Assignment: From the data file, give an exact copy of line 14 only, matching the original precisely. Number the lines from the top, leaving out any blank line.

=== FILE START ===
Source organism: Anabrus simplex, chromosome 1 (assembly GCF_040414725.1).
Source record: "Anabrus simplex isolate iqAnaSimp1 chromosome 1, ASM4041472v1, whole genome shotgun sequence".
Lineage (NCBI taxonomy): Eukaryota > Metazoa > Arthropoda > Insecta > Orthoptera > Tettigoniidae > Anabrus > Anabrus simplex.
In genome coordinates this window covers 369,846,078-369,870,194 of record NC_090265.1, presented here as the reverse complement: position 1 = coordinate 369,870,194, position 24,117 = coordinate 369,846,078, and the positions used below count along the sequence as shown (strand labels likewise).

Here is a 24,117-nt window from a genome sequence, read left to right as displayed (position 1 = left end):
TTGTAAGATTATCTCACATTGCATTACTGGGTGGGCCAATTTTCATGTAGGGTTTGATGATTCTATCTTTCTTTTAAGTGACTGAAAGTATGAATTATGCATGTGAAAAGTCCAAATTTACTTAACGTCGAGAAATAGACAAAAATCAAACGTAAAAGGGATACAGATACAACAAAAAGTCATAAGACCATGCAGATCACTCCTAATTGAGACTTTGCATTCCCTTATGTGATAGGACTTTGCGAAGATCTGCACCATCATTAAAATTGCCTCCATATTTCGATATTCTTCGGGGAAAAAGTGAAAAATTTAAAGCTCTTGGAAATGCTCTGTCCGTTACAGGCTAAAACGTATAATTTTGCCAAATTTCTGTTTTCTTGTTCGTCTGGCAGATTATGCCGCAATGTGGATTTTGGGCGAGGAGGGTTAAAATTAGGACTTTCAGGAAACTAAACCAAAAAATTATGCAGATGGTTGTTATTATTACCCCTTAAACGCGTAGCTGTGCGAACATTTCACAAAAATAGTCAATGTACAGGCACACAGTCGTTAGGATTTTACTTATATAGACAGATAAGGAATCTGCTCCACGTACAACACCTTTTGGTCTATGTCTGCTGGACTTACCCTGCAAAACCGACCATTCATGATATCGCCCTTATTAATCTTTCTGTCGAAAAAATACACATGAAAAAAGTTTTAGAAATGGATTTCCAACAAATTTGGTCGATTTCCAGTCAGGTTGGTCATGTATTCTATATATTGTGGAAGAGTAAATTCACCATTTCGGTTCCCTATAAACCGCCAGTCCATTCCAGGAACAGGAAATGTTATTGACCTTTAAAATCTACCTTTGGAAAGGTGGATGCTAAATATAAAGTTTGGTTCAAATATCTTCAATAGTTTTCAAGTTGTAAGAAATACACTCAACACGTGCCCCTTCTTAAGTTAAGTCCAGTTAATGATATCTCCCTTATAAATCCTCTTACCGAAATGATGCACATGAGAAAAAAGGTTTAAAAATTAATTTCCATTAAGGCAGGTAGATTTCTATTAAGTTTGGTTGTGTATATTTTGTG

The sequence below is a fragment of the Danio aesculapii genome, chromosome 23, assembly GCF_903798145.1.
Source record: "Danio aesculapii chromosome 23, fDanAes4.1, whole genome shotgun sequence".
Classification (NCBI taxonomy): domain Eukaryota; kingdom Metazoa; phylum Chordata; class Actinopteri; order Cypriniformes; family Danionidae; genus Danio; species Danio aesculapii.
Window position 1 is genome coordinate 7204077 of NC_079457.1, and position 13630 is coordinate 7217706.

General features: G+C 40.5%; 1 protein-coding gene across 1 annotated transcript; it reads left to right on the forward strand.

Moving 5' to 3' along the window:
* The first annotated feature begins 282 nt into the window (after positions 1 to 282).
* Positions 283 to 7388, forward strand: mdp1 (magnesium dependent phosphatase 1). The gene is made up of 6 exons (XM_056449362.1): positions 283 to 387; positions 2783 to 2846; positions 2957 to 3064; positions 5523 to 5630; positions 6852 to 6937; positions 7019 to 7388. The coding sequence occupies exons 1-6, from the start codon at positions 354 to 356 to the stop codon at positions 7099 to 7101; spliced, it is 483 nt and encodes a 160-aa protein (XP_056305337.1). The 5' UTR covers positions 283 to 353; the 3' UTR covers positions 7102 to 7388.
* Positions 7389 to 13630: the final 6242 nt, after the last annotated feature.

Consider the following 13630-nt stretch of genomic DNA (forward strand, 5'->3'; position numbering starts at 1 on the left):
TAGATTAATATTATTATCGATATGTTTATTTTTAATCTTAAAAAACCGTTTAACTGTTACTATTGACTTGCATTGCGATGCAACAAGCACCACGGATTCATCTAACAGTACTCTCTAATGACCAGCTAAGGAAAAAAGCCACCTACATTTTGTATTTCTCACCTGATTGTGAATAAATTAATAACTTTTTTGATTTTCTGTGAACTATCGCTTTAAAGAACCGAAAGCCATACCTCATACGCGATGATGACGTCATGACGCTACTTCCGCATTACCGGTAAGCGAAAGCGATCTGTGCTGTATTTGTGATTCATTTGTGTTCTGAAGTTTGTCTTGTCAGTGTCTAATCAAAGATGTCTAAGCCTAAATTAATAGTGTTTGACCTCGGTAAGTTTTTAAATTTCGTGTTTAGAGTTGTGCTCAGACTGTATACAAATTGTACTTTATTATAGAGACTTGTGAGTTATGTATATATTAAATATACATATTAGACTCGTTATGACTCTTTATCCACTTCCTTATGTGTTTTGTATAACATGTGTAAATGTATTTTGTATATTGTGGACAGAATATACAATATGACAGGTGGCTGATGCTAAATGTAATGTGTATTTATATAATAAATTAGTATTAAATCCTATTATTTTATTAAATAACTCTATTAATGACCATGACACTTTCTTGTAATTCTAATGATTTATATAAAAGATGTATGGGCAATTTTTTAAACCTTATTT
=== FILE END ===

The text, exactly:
* Positions 283 to 7388, forward strand: mdp1 (magnesium dependent phosphatase 1). The gene is made up of 6 exons (XM_056449362.1): positions 283 to 387; positions 2783 to 2846; positions 2957 to 3064; positions 5523 to 5630; positions 6852 to 6937; positions 7019 to 7388. The coding sequence occupies exons 1-6, from the start codon at positions 354 to 356 to the stop codon at positions 7099 to 7101; spliced, it is 483 nt and encodes a 160-aa protein (XP_056305337.1). The 5' UTR covers positions 283 to 353; the 3' UTR covers positions 7102 to 7388.